“I do not think anyone in Nigeria needs persuading of the need for urgent action on the environment. Desertification in the north, floods in ... the centre, pollution and erosion on the coast are enough evidence. For Nigeria, climate change is not about the perils of tomorrow, but what is happening today,” President Muhammadu Buhari said during the UN Climate Change Conference (COP26) in October. And today means Nigerians are finding it increasingly hard to afford basic food items.
In 2017, Visa and Interswitch announced a partnership to accelerate the adoption of mobile payments throughout West Africa.
- The partnership saw the upgrade and switch to the mVisa platform.
- It also looked to enable more merchants to accept mVisa payments without the need for investing in point of sale terminals.
Interswitch, founded by Mitchell Elegbe in 2002, began operations as a transaction switching and electronic payments processing company that built and managed payment infrastructure.
Today, it is one of Africa’s largest Africa-focused electronic payments and infrastructure companies, with point-of-sale terminals.
Interswitch is reportedly set to be valued at $1.5 billion ahead of its planned IPO next year.
- The investment from Visa would confirm Interswitch’s status as Africa’s first fintech unicorn.
Interswitch represents a new crop of African companies attractive to global companies for their ability to reach a degree of scale, as Interswitch has done in Nigeria.
It is the largest domestic debit card scheme in Africa, with over 20 million Verve cards in circulation. The partnership with Visa is expected to further expand the acceptance of Verve cards across the African continent.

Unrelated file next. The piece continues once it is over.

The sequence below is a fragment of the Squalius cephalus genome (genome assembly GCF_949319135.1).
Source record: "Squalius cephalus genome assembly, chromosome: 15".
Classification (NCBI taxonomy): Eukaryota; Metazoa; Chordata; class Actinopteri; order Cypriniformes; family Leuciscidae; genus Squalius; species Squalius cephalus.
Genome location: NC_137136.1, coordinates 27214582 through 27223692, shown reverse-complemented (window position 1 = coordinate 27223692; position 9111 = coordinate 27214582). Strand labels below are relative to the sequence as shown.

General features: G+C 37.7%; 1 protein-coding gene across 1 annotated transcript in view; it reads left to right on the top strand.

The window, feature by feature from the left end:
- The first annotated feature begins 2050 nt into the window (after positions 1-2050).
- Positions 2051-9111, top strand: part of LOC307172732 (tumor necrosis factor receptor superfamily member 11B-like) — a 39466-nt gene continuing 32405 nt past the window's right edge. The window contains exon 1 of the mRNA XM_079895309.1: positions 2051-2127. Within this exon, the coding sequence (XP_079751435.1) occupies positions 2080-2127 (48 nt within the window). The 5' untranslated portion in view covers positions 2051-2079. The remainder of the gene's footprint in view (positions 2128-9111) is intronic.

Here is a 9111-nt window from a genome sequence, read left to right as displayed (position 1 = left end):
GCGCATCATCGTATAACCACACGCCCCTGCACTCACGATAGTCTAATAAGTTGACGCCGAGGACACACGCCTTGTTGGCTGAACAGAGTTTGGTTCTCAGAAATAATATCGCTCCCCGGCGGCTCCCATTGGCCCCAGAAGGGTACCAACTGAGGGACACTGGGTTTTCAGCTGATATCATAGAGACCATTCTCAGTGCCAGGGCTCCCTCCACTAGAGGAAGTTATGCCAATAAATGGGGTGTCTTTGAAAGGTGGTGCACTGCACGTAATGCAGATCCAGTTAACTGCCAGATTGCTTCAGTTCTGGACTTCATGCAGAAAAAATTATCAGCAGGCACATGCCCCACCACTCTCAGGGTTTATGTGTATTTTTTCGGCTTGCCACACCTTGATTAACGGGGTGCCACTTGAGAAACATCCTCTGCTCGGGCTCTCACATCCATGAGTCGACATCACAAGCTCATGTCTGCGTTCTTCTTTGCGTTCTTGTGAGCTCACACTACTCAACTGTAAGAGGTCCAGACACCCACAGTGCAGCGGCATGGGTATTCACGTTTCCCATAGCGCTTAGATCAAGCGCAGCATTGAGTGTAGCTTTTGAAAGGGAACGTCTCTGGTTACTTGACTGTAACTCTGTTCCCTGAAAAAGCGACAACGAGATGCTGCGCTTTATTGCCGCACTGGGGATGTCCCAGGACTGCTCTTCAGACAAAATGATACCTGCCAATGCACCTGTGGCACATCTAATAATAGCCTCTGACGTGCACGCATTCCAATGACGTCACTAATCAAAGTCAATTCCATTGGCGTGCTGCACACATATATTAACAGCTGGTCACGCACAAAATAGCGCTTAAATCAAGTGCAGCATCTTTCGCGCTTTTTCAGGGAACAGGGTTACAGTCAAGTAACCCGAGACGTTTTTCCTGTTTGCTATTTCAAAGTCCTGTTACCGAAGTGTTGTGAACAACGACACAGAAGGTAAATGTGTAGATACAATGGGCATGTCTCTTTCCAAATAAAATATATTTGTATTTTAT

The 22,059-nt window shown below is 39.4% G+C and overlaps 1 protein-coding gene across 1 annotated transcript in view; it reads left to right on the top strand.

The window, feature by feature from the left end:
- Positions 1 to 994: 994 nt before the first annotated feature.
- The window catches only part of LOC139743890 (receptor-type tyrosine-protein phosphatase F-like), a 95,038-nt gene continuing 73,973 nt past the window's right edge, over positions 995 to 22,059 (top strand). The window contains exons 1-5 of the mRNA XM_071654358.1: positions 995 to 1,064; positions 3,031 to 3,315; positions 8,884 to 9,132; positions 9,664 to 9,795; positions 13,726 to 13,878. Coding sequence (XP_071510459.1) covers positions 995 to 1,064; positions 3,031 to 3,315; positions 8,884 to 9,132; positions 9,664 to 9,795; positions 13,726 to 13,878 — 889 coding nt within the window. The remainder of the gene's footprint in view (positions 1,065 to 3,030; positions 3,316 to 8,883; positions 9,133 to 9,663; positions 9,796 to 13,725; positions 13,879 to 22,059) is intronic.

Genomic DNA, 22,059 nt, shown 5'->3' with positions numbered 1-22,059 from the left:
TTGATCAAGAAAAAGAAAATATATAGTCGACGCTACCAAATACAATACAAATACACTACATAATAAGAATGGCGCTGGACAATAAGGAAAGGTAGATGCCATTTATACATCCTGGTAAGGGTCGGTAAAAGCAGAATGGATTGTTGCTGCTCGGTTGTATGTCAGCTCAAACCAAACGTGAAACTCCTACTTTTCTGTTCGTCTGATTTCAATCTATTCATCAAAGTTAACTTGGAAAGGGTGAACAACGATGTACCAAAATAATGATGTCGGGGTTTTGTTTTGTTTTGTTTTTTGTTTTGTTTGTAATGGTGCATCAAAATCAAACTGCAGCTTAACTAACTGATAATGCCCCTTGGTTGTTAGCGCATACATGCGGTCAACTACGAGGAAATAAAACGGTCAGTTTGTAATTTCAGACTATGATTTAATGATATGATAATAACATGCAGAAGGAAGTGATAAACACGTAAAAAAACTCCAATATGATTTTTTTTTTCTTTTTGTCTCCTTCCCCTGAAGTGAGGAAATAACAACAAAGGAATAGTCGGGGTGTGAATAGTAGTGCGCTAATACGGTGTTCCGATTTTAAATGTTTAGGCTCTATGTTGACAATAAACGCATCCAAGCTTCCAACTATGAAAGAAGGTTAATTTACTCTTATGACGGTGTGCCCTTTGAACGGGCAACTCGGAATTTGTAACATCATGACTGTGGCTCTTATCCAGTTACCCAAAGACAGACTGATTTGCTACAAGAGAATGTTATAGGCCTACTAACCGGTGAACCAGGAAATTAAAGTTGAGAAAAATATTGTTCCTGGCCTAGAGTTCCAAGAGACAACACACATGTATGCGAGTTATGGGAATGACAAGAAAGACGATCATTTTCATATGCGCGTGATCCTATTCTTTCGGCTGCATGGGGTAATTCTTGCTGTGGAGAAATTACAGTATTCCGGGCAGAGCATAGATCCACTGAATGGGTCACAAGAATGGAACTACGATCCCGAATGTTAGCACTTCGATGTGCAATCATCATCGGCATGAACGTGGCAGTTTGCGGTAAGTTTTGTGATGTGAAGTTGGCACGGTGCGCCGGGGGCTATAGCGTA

But they are not alone.
Mastercard has invested $300m in Network International, ahead of its own stock market launch in London.
“Network International, which is the largest payment processor in Africa and the Middle East, has since seen its shares perform strongly, bucking the trend of a stagnant environment for London IPOs”, reports Sky News.
Victor Basta, the Managing director of Magister Advisors, a London-based boutique investment bank, believes a handful of other players can achieve strategic value by developing a broad enough footprint, either in-country or across a range of countries.
- “Arguably, M-Pesa, in a different part of the value chain, has achieved that in Kenya, though of course, it’s not an independent company. I would argue though that it could well be the other fintech ‘unicorn’ embedded in Safaricom,” Basta explains.
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Fintechs still need to be either large enough in key geographical locations or across countries to get into the conversations with global partners.
- “Strategics are not yet, in my view, ready to acquire significant stakes in ‘challengers’ in African fintech, but are certainly ready to acquire broad enough market leaders in a broad range of fintech segments from payments to SME lending to consumer financing of critical needs, for example, energy, etc.,” Basta concludes.
But in Nigeria, there is still a fixation on cash. The Nigerian government is ambivalent regarding its cashless policy, and recently brought forward a new tax on POS transactions.
Olugbenga GB Agboola, Co-Founder and CEO of Flutterwave, told The Africa Report:
- “The real competition is still cash, and if you look at the fintech penetration in Africa, there is still a lot to be done. Interswitch has paved the way and the field is now wide open.”
Flutterwave is also a Visa partner, having launched a consumer payment product for Africa called GetBarter.
- “This deal is huge for Africa and Interswitch. It’s also a validation of the opportunity in Africa and fintech,” Agboola says
In 2016, there was a plan to take Interswitch public, but that failed as Nigeria entered a recession.
Keep your eye on: The Interswitch IPO, scheduled for 2020, will allow Helios Investment Partners, Interswitch’s majority shareholder, to begin selling off its stake in the company.
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